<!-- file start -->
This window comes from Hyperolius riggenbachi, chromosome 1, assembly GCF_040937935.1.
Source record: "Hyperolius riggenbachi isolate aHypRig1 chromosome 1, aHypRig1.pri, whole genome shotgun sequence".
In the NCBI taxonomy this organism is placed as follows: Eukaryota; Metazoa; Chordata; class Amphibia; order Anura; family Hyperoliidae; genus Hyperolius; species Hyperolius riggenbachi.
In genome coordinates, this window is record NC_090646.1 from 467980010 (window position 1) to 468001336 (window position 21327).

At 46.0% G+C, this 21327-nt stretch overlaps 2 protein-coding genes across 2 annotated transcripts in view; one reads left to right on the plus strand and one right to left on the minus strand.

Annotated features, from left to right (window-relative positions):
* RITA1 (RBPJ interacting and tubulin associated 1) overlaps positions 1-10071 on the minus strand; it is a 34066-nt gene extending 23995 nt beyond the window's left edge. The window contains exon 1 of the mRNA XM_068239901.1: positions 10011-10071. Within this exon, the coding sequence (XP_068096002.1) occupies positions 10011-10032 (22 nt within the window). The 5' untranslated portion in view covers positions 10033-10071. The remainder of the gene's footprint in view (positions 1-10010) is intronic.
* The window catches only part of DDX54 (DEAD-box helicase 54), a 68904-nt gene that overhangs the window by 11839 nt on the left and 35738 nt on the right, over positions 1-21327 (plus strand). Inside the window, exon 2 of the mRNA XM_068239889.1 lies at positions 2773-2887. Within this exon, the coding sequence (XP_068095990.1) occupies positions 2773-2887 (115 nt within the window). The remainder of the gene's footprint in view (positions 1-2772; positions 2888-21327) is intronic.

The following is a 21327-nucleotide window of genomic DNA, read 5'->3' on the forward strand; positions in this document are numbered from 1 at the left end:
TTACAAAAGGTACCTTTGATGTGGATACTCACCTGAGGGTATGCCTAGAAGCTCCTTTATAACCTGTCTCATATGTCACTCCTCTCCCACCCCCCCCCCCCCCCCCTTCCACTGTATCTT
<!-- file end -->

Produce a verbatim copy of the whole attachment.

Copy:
This window comes from Hyperolius riggenbachi, chromosome 1, assembly GCF_040937935.1.
Source record: "Hyperolius riggenbachi isolate aHypRig1 chromosome 1, aHypRig1.pri, whole genome shotgun sequence".
In the NCBI taxonomy this organism is placed as follows: Eukaryota; Metazoa; Chordata; class Amphibia; order Anura; family Hyperoliidae; genus Hyperolius; species Hyperolius riggenbachi.
In genome coordinates, this window is record NC_090646.1 from 467980010 (window position 1) to 468001336 (window position 21327).

At 46.0% G+C, this 21327-nt stretch overlaps 2 protein-coding genes across 2 annotated transcripts in view; one reads left to right on the plus strand and one right to left on the minus strand.

Annotated features, from left to right (window-relative positions):
* RITA1 (RBPJ interacting and tubulin associated 1) overlaps positions 1-10071 on the minus strand; it is a 34066-nt gene extending 23995 nt beyond the window's left edge. The window contains exon 1 of the mRNA XM_068239901.1: positions 10011-10071. Within this exon, the coding sequence (XP_068096002.1) occupies positions 10011-10032 (22 nt within the window). The 5' untranslated portion in view covers positions 10033-10071. The remainder of the gene's footprint in view (positions 1-10010) is intronic.
* The window catches only part of DDX54 (DEAD-box helicase 54), a 68904-nt gene that overhangs the window by 11839 nt on the left and 35738 nt on the right, over positions 1-21327 (plus strand). Inside the window, exon 2 of the mRNA XM_068239889.1 lies at positions 2773-2887. Within this exon, the coding sequence (XP_068095990.1) occupies positions 2773-2887 (115 nt within the window). The remainder of the gene's footprint in view (positions 1-2772; positions 2888-21327) is intronic.

The following is a 21327-nucleotide window of genomic DNA, read 5'->3' on the forward strand; positions in this document are numbered from 1 at the left end:
TTACAAAAGGTACCTTTGATGTGGATACTCACCTGAGGGTATGCCTAGAAGCTCCTTTATAACCTGTCTCATATGTCACTCCTCTCCCACCCCCCCCCCCCCCCCCTTCCACTGTATCTT